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Snow Makes Water – An Experiment


Most of the water we drink started out as snow. In the spring, snow melts and becomes water. The water flows from streams to rivers to lakes or reservoirs. But how much water is left when snow melts? With this simple experiment you can find out how snow makes water.

Kid with a Bucket of Snow Image - Science for Kids How Snow Makes Water

After a snowstorm, gently scoop snow into a bucket. Don’t pack it down.

Materials Needed:

  1. Bucket
  2. Ruler

Directions for Snow Makes Water Experiment:

  1. After a snowstorm, gently scoop snow into a bucket. Don’t pack it down. Or, place the bucket outdoors during the snowstorm and let it naturally fill.
  2. Measure the snow in the bucket and record the results.
  3. Bring the bucket indoors. Let it melt. Now measure the water with the ruler.

Chances are, you’ll have a lot less water than snow. In most cases, you need about 20 inches of snow to get 1 inch of water. However, some types of snow make more water than others. Snow that falls in the spring is usually very heavy, dense and full of water. It’s hard to shovel, but it’s good for making snowballs. This type of snow makes more water than a light, fluffy winter snow.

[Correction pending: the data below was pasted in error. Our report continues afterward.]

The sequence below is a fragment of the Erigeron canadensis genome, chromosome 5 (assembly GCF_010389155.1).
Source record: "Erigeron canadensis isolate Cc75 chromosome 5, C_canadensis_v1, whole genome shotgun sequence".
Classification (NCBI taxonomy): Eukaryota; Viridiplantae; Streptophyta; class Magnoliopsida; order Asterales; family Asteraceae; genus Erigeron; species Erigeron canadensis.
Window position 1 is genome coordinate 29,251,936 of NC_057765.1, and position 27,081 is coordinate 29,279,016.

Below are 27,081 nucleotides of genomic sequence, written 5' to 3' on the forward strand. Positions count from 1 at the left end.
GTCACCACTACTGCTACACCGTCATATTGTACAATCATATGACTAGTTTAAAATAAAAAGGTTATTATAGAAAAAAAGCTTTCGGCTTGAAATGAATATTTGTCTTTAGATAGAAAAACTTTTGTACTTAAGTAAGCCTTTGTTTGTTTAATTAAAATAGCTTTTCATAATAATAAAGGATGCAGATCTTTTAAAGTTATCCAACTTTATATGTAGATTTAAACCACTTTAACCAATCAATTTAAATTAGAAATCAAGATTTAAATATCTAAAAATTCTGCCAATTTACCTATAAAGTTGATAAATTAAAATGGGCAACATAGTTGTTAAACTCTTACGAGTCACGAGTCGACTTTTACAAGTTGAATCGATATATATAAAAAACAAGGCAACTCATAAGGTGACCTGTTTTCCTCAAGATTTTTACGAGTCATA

How Snow Makes Water Video:

A video of how snow makes water at camp.


Enjoyed the Easy Science for Kids Website all about Snow Makes Water info? Take the FREE & fun Snow Makes Water quiz and download FREE Snow Makes Water worksheet for kids. For lengthy info click here.

2 Comments on “Snow Makes Water – An Experiment”


maria rejai says:

Excellent website. I teach Elementary science and math.

admin says:

Thanks, Maria! We are working hard to make this a great science resource for educators and kids. Help us spread the word! We will soon launch contests for kids (and adult kids) with mega quizzes, so stay tuned! Many more things coming over next month… Free educational games, free contests, free quiz questions and answers and more!



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Declan, Tobin. " Snow Makes Water Facts for Kids ." Easy Science for Kids, Jan 2021. Web. 16 Jan 2021. < >.

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